About the Book
Orkney, 1940. On a remote island, a prisoner-of-war camp is constructed to house five hundred Italian soldiers. Upon arrival, a freezing Orkney winter and divided community greets them.
Orphaned sisters Dorothy and Constance volunteer to nurse the men. Dot is immediately drawn to Cesare, a young man fighting on the wrong side and broken by war and destruction.
The soldiers spend their days building a secret barricade between the islands. By night, however, they construct a reminder of their native land – an exquisite chapel.
As tensions between the islanders and outsiders grow, the sisters’ loyalty is tested. Will Dot choose love, or family?
Format: Hardcover (400 pages) Publisher: Michael Joseph
Publication date: 29th April 2021 Genre: Historical Fiction, WW2
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I loved Caroline Lea’s first book, The Glass Woman, so I was delighted when I learned she had a new novel on the way. Set in the Orkney islands during World War 2, The Metal Heart is inspired by the true story of how Italian soldiers constructed a chapel on the island of Lamb Holm (Selkie Holm in the book) during the period it was used as a prisoner-of-war camp. You can find photographs of the chapel, the island and the surrounding landscape on Caroline’s Instagram feed.
Alongside the building of the chapel, the author has created a wonderful story involving twin sisters, Dorothy (known as Dot) and Constance (known as Con). Although identical in appearance, as the reader learns from the sections written from each sister’s point of view, they possess a very different outlook on life. For Constance, haunted by an experience that has made her distrustful of others, the dilapidated bothy on Selkie Holm which has become the sisters’ home is a refuge, a place she can feel safe. So the arrival of hundreds of male prisoners along with the often brutal men who guard them, reawakens disturbing memories. These, and feelings of guilt about her role in the fate of their father and mother, makes Con determined to protect her sister from experiencing anything like the trauma she has undergone. In contrast, for Dorothy, bolder in spirit than her sister, the arrival of the prisoners to the island opens up the possibility of a different future.
The arrival of the prisoners is initially greeted with suspicion by the Orcadians, the inhabitants of the Orkney islands. Fiercely independent, for them ‘mainland’ does not refer to Scotland but to the largest island in the group and the location of the centre of the community, Kirkwall. Their reservations partly ease when some of the prisoners are deployed as much-needed labour on local farms. The rest of the prisoners remain employed on Selkie Holm quarrying rocks in order to build barriers that will prevent German U-boats attacking the British fleet anchored in Scapa Flow. In one of the many interesting contradictions the book explores, the barriers eventually form causeways, making access between some of the islands easier than before for the local people.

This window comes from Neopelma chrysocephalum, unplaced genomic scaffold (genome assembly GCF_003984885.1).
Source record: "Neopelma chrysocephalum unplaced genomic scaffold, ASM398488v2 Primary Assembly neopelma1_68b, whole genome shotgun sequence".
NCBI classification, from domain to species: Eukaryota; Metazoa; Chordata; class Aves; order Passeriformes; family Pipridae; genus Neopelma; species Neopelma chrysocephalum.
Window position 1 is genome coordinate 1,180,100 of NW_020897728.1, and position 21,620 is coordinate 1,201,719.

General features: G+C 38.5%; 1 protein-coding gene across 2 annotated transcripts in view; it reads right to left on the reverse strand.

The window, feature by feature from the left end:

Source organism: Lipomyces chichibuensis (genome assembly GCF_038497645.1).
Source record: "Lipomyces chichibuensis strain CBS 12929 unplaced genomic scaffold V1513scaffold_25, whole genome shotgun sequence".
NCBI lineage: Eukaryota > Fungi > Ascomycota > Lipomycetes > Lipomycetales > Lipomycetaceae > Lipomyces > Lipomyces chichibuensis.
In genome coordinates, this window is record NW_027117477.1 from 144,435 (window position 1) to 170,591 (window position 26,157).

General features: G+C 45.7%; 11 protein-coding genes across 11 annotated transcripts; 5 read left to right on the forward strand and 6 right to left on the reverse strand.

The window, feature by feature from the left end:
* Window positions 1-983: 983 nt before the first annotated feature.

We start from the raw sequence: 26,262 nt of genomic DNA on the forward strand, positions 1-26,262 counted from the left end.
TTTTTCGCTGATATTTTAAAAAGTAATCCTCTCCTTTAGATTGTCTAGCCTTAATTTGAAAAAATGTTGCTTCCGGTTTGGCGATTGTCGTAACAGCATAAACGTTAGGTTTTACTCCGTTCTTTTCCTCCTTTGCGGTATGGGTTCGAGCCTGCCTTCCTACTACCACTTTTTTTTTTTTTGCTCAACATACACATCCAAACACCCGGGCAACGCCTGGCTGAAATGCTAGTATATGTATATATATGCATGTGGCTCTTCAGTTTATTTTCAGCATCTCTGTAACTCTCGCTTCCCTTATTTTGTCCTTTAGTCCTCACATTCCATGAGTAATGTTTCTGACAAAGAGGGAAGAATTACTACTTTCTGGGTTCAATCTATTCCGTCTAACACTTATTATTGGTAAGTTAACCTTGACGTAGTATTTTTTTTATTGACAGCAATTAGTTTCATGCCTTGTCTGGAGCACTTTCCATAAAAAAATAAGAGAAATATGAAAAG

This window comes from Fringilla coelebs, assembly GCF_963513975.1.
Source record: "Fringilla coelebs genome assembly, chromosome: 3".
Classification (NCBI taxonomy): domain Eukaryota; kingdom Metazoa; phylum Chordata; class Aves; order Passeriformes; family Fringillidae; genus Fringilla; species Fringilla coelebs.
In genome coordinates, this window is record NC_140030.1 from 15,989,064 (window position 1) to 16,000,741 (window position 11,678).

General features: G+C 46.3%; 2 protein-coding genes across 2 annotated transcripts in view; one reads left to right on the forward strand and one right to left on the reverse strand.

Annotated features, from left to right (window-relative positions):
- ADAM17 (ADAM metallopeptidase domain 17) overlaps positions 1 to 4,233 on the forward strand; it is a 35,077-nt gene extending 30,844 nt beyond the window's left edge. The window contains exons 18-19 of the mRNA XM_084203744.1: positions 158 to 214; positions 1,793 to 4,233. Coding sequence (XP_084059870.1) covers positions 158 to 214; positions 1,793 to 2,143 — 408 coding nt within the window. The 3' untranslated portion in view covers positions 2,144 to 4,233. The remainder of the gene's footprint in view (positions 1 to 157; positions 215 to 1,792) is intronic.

I loved the way the author exposed the natural beauty of what could be viewed as a harsh, even bleak environment in some wonderful descriptive writing. ‘The sky is clear, star-stamped and silvered by the waxing gibbous moon.’ The signs of earlier inhabitants of the island – barrows and caves – combined with the myths associated with the island create a wonderful atmosphere. (While reading The Metal Heart, I was reminded of Amy Liptrot’s book The Outrun also set on Orkney and was delighted to see it mentioned in the author’s bibliography.)
The sections of the book describing the construction of the Catholic chapel are absolutely fascinating, with the prisoners making ingenious use of everyday objects and materials reclaimed from the damaged hulks of ships that surround the island. For the prisoners, and Cesare in particular, the building of the chapel is both a connection with home and a way of distracting themselves from the daily hardships of life in the camp: the gruelling, dangerous work; the brutality of the guards; the cold; the sickness that sweeps through the prisoners. ‘He is, for a moment, no longer a prisoner. His muscles do not ache, his stomach does not gripe. He is a free man, standing in a church in his own country. War and death are things that happen to other people, in other places. The chapel will be a place of peace.’
The chapel may be a place of peace but there is danger on other fronts, forcing each sister to make a heartbreaking choice and risk everything to do what they believe is right. A fascinating blend of fact and fiction, The Metal Heart is a touching love story and a message of hope that beauty can emerge from unexpected places, even in time of war.
I received an advance review copy courtesy of Michael Joseph via NetGalley.
In three words: Emotional, atmospheric, haunting
About the Author
Caroline Lea grew up in Jersey and gained a First in English Literature and Creative Writing from Warwick University, where she now teaches writing. Her fiction and poetry have been shortlisted for the Bridport Prize, and The Glass Woman was shortlisted for the HWA Debut Crown. (Photo credit: Twitter profile)